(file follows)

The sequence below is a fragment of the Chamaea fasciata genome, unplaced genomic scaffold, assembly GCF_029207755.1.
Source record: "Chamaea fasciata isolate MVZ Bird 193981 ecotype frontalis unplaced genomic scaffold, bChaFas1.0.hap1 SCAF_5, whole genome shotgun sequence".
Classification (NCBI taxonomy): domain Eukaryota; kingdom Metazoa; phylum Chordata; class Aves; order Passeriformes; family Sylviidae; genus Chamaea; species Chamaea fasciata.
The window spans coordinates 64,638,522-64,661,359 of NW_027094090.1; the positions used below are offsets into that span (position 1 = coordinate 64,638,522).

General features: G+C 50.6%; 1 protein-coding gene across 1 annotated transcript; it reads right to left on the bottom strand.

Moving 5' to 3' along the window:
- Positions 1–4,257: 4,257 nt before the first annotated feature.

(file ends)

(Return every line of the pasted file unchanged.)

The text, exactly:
The sequence below is a fragment of the Chamaea fasciata genome, unplaced genomic scaffold, assembly GCF_029207755.1.
Source record: "Chamaea fasciata isolate MVZ Bird 193981 ecotype frontalis unplaced genomic scaffold, bChaFas1.0.hap1 SCAF_5, whole genome shotgun sequence".
Classification (NCBI taxonomy): domain Eukaryota; kingdom Metazoa; phylum Chordata; class Aves; order Passeriformes; family Sylviidae; genus Chamaea; species Chamaea fasciata.
The window spans coordinates 64,638,522-64,661,359 of NW_027094090.1; the positions used below are offsets into that span (position 1 = coordinate 64,638,522).

General features: G+C 50.6%; 1 protein-coding gene across 1 annotated transcript; it reads right to left on the bottom strand.

Moving 5' to 3' along the window:
- Positions 1–4,257: 4,257 nt before the first annotated feature.